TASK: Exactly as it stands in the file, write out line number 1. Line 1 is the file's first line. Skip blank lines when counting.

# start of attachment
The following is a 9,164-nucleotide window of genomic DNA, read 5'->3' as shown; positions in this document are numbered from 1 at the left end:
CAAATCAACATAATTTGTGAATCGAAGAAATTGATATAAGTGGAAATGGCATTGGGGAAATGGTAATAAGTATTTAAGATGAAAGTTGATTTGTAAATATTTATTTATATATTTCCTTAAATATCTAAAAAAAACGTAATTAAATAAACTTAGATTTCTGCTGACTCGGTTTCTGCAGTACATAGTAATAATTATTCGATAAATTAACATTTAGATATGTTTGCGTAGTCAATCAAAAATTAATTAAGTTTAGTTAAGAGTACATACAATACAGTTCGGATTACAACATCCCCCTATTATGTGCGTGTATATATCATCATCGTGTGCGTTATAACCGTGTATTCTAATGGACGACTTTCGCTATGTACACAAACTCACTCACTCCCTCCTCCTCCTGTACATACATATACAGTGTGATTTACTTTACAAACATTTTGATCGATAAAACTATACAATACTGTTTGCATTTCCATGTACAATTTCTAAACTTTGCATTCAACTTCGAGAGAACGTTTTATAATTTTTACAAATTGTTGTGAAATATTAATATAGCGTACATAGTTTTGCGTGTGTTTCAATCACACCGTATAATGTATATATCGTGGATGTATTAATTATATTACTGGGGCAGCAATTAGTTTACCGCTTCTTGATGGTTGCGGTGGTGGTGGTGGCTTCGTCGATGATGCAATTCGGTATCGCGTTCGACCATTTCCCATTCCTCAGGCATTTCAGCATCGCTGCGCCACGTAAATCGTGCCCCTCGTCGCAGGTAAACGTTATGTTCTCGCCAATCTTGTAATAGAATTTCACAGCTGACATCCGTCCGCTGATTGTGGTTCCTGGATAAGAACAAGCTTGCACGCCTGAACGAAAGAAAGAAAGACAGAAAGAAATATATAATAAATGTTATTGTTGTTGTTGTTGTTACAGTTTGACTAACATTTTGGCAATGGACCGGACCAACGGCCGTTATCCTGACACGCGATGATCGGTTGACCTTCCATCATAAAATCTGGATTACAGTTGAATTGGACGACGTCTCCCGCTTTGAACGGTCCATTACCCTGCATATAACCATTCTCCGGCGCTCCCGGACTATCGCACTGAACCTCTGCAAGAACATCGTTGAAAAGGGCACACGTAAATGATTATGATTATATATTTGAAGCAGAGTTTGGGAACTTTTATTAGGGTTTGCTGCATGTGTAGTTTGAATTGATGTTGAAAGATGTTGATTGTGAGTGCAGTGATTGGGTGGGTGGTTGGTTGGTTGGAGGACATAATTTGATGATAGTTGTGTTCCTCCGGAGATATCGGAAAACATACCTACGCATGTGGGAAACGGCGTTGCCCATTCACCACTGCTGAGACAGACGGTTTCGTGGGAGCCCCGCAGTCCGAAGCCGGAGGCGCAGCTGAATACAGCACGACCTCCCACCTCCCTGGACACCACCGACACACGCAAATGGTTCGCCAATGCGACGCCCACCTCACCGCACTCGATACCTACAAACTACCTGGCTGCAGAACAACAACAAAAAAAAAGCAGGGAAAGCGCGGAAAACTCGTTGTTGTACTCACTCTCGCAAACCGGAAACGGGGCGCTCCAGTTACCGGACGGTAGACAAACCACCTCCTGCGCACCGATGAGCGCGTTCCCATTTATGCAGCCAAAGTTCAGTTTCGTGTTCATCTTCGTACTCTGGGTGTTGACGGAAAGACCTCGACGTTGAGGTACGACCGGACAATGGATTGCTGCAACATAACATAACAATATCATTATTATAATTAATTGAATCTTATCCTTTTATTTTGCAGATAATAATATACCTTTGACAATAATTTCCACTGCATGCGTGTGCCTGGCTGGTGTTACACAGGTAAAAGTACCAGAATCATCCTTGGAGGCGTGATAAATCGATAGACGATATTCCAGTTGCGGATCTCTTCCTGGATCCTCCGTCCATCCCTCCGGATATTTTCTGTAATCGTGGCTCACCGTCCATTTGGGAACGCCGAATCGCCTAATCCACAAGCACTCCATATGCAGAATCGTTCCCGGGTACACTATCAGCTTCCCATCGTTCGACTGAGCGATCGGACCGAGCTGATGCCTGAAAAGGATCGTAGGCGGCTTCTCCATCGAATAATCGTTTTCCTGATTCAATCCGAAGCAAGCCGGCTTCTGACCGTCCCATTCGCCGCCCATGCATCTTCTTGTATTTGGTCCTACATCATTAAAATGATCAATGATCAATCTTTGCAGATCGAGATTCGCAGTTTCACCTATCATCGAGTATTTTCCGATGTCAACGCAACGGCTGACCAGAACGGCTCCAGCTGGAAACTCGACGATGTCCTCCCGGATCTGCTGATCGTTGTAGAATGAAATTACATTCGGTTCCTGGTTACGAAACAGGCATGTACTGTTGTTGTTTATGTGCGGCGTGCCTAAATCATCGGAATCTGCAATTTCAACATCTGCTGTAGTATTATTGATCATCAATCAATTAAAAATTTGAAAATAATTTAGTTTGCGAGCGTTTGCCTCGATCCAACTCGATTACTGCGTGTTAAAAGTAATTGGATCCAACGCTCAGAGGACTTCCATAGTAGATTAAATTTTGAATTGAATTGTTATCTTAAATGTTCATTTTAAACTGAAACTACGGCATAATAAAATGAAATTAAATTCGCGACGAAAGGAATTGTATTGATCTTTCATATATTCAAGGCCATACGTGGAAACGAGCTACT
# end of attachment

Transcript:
The following is a 9,164-nucleotide window of genomic DNA, read 5'->3' as shown; positions in this document are numbered from 1 at the left end: